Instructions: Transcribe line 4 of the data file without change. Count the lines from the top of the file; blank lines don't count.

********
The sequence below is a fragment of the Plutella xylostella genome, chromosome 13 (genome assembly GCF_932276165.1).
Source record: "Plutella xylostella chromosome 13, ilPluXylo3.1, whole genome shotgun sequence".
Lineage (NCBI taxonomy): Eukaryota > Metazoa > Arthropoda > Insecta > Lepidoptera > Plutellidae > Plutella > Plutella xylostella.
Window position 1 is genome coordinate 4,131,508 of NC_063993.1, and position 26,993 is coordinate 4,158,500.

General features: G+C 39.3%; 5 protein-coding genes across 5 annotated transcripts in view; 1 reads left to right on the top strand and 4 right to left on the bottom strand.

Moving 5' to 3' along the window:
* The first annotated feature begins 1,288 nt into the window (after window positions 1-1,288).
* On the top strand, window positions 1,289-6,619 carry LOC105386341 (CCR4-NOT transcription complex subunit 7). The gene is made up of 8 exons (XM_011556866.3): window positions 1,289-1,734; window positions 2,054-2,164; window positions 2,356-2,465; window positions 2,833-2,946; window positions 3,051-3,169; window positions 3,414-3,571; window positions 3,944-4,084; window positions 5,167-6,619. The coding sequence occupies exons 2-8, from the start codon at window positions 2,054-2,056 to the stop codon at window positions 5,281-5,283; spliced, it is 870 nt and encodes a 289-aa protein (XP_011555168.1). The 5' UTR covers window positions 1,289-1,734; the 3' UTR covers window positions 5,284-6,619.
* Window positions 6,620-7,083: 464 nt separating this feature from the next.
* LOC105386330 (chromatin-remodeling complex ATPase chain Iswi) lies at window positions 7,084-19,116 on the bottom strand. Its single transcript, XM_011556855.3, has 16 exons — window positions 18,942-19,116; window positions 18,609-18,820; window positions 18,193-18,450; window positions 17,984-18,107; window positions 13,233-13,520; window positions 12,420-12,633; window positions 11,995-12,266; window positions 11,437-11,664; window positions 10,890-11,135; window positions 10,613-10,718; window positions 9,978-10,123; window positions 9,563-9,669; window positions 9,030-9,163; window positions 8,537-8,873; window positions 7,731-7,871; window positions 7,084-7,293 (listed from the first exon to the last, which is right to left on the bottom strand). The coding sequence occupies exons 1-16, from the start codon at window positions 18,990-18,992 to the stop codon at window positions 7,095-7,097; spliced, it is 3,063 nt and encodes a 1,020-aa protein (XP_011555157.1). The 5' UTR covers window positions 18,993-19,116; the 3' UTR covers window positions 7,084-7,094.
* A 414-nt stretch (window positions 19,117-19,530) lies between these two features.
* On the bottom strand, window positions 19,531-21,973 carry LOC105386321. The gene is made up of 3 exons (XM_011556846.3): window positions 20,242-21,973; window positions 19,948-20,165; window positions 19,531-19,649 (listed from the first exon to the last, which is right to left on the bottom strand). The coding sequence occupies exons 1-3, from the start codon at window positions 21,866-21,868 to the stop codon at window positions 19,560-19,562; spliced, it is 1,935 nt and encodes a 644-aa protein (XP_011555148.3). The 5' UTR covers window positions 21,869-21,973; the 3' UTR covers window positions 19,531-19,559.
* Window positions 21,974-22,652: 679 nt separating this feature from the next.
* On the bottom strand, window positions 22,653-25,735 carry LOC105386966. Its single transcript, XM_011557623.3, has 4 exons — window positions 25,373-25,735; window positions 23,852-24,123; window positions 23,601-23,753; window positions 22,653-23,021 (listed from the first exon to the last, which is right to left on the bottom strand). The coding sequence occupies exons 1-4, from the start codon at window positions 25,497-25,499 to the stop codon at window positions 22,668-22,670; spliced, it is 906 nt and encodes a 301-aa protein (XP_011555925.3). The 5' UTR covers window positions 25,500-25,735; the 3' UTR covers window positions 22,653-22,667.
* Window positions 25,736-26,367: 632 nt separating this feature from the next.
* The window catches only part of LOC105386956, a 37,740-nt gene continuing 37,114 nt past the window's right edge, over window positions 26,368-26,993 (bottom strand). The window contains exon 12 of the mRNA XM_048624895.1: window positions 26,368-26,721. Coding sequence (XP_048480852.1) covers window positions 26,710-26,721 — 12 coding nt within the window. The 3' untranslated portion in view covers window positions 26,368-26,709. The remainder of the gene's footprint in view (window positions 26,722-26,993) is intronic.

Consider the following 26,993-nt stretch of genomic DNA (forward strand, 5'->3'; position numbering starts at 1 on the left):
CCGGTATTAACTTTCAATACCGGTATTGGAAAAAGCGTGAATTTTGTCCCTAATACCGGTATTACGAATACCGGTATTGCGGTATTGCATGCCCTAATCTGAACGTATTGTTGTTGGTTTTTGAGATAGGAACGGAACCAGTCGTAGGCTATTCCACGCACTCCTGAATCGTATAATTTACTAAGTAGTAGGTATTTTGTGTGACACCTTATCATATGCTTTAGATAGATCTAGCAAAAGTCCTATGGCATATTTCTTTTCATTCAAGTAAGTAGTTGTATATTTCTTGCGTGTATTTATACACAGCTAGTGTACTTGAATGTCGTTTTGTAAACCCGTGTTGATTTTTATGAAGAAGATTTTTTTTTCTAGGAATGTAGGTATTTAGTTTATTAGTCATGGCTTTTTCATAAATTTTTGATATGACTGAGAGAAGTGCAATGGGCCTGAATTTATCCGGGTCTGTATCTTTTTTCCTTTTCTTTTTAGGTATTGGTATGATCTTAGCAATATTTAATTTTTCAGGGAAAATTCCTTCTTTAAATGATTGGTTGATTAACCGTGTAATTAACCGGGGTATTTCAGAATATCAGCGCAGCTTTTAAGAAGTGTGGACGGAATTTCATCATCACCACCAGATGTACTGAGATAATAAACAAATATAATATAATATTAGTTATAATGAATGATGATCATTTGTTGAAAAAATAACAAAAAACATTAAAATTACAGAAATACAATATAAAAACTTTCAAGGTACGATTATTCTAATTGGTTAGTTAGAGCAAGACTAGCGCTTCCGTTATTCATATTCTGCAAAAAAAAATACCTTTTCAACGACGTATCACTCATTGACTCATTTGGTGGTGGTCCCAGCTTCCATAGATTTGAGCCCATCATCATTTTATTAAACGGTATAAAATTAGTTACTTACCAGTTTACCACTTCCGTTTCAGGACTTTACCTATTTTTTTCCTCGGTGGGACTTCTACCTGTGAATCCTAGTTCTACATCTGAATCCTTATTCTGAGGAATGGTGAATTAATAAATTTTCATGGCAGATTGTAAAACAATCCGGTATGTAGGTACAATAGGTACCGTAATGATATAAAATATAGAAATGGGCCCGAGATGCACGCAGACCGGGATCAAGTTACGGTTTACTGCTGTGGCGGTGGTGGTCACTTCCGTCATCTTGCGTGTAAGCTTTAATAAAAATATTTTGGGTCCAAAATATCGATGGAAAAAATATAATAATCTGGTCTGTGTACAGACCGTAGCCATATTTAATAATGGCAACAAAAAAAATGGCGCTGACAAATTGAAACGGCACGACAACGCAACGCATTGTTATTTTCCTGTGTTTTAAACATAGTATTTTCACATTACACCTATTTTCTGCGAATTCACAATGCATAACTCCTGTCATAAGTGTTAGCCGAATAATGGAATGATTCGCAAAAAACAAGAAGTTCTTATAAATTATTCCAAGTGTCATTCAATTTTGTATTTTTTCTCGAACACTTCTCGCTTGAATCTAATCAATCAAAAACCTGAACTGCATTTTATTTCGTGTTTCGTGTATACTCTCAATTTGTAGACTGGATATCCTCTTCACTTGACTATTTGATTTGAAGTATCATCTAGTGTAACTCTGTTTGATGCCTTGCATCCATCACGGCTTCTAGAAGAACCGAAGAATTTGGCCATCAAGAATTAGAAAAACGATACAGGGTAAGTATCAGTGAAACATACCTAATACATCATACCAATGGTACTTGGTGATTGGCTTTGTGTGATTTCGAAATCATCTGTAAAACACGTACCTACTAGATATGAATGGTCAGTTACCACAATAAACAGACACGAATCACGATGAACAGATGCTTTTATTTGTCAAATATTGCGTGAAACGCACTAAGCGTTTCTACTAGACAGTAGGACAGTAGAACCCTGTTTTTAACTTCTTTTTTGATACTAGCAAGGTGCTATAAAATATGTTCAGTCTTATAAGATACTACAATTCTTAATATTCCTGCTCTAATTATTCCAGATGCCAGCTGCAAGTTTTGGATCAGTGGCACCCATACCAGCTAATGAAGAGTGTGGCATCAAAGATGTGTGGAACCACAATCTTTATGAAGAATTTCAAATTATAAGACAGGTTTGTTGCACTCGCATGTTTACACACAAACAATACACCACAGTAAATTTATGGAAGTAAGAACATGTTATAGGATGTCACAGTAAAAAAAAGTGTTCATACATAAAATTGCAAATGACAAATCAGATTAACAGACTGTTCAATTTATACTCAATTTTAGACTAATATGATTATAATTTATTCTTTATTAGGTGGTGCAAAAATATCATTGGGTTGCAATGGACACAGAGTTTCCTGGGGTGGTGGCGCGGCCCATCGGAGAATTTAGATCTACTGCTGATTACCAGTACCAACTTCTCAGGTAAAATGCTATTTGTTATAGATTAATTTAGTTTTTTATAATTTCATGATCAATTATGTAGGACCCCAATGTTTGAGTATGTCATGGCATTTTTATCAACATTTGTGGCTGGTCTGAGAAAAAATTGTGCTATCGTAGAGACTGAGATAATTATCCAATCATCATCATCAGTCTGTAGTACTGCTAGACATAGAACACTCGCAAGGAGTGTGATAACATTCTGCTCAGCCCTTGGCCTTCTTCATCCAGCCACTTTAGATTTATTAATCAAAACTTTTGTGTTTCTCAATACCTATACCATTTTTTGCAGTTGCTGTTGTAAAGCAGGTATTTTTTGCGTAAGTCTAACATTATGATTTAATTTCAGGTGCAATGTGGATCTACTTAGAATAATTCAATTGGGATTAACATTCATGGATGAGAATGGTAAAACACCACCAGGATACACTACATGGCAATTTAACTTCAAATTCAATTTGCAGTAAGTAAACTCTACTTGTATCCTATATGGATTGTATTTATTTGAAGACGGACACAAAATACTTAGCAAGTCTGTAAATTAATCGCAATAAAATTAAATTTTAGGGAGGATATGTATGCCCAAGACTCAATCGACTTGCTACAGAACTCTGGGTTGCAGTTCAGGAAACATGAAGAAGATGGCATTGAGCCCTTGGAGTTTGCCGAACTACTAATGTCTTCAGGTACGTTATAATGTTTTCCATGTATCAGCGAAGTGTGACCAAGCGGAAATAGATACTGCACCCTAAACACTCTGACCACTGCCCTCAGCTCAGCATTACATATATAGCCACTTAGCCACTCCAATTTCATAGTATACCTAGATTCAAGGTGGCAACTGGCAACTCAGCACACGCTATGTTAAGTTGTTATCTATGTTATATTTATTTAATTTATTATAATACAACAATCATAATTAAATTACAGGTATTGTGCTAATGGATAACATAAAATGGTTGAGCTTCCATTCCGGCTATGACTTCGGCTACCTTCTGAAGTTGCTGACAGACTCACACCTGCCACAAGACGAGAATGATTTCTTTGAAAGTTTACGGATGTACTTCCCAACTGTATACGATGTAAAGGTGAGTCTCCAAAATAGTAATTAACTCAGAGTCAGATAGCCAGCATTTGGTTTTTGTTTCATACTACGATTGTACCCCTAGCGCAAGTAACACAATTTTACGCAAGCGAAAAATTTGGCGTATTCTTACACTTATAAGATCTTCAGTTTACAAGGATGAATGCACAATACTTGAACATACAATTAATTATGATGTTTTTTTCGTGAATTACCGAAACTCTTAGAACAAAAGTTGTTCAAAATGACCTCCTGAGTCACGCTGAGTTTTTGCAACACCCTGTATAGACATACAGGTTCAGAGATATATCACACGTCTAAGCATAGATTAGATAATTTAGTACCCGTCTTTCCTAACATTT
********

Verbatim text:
Window position 1 is genome coordinate 4,131,508 of NC_063993.1, and position 26,993 is coordinate 4,158,500.